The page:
Karyn is a Senior Associate Technologist in our Cardiff office. She’s worked with us for just over 20 years and led the interior fit-out of Treglown Court.
Let’s start at the beginning. It must’ve been quite exciting to be involved in the delivery of an office you would eventually work in?
It was an exciting time for everyone. Paul Summers, who designed the building, was incredibly passionate about great design and he was somebody who would sweep you along on the journey. He encouraged everyone to get involved and care about the new office – how it would look, how it would work for people. And it was great for me personally to have the opportunity to join the project.
How did it feel to work on a project with your own directors as clients?
It was quite a challenge – but a good one. With the board of directors as clients, it felt as though everybody’s eyes were on you. But I actually found consulting with people across the business was the biggest challenge. Everybody seemed to have a different view on how it should look, work and cost. I was quite green at that point, I suppose. Treglown Court was one of the first projects I’d taken forward on my own. It was definitely a transitional period for me and a huge part of my growth in terms of my technical abilities.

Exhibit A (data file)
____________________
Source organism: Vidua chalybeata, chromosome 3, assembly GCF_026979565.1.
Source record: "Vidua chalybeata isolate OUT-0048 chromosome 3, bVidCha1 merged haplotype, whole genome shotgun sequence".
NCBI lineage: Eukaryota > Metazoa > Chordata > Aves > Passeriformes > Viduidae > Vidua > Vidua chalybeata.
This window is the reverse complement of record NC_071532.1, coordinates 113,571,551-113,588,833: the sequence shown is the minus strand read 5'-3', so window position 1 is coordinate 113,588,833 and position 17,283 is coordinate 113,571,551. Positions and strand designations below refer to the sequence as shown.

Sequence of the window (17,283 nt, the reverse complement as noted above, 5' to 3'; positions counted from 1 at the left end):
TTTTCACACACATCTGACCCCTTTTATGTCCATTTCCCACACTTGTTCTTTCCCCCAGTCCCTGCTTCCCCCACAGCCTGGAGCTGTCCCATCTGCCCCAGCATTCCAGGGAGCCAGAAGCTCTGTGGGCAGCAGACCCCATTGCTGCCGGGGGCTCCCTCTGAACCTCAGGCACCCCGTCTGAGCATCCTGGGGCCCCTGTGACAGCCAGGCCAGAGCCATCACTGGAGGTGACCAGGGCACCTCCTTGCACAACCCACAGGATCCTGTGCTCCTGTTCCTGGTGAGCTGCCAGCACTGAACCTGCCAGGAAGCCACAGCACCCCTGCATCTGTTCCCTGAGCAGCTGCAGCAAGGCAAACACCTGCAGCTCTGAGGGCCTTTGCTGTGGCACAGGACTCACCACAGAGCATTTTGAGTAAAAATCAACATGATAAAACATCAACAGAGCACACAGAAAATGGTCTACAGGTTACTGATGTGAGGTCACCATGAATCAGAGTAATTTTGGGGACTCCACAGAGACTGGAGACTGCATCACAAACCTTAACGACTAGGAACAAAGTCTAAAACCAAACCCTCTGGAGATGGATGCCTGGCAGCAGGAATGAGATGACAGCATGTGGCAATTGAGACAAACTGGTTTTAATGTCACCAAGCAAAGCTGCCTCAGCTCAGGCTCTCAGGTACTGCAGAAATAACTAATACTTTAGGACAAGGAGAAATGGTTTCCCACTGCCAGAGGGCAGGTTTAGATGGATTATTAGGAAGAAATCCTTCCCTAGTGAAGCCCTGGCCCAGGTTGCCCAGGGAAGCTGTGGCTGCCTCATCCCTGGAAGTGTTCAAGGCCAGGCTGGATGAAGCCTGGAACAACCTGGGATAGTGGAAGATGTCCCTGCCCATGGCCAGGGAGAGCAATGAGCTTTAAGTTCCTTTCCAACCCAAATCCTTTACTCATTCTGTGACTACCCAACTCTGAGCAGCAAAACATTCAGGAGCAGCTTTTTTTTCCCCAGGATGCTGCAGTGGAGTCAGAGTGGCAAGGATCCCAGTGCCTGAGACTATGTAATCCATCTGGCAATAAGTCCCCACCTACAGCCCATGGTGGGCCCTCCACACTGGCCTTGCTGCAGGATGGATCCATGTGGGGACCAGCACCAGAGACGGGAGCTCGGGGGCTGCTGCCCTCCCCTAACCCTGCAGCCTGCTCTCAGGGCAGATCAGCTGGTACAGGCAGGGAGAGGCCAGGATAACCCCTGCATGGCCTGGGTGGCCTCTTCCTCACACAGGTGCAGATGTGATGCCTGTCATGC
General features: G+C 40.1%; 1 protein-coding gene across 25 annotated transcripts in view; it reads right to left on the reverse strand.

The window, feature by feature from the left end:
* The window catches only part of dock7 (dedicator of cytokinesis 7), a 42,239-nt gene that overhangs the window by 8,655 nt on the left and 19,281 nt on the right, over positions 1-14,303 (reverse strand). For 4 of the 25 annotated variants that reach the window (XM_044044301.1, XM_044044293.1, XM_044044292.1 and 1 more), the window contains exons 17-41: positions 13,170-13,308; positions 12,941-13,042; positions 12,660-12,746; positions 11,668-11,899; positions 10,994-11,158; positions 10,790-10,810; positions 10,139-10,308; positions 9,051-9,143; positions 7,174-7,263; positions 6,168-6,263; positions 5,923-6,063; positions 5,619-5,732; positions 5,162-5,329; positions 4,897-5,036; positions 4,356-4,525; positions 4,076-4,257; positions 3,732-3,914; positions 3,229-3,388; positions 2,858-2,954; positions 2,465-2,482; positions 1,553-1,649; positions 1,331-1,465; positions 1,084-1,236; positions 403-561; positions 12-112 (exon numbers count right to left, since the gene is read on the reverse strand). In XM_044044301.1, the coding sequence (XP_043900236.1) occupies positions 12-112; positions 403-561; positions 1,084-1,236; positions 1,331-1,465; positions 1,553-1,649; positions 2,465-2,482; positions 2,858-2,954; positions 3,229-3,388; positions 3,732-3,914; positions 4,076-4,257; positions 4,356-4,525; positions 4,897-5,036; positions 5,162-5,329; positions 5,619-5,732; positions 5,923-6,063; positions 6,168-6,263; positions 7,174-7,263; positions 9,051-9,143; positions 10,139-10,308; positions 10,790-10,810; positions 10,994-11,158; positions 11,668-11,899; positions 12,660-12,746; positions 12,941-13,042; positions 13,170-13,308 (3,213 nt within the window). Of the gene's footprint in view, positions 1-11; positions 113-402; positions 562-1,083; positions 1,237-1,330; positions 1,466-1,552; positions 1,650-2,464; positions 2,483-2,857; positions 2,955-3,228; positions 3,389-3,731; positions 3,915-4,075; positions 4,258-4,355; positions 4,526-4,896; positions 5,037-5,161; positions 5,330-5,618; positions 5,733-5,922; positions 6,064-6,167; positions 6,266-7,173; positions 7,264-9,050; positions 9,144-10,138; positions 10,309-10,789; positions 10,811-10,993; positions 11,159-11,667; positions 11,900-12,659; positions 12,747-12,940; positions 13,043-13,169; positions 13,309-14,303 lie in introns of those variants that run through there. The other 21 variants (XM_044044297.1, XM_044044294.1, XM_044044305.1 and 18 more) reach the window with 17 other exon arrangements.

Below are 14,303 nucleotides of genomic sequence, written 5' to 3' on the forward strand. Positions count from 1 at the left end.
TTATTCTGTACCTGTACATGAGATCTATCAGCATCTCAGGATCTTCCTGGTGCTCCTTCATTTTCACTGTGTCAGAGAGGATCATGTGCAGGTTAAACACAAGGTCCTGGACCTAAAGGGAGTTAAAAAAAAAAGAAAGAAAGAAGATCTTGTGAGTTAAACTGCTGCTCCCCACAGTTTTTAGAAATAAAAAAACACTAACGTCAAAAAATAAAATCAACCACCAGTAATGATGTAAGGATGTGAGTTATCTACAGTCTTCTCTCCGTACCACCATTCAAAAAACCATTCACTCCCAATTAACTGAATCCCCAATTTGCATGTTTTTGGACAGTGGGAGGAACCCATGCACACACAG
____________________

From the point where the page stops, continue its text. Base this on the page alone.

Can you tell us a bit about the vision for Treglown Court?
Well, the aim was to deliver a really sustainable building. We were racing towards that title of BREEAM Outstanding and were definitely challenging sustainable aspirations at the time. I don’t think we have a choice but to do anything other than sustainable design now, but a decade ago – the technologies and standards that are so commonplace now weren’t so familiar. I was always incredibly impressed with what we were trying to achieve with a small budget.
How would you describe the building?
The building is a bit like Ronseal, it does what it says on the tin. It’s open plan, flexible, you can see the quality and what drives us by the building: sustainability, creativity, thought leadership, a great culture of people – that’s exactly us. And it’s always struck me, that we’re an architectural business in the middle of an industrial estate but nobody struggles to find us because we stand out like a beacon.
Ronseal, amazing! Do you have a favourite part of the building?
I think the kitchen is the aspect that I value most. It’s the heart of the building. It’s where people congregate to relax, have a private conversation or catch up at lunchtime. When we’ve got a full kitchen – people making lunch together on one side and somebody cracking a joke on the other – it’s just magic, you can’t beat it. We once managed to make a three course Christmas meal in there with just two microwaves and a hotplate – everybody helped, everybody cooked, everybody washed up. That space really binds everybody together. And when people are stressed or need a break, the ability to have a moment with somebody there is invaluable.
So would you say the building has helped to create a strong work culture?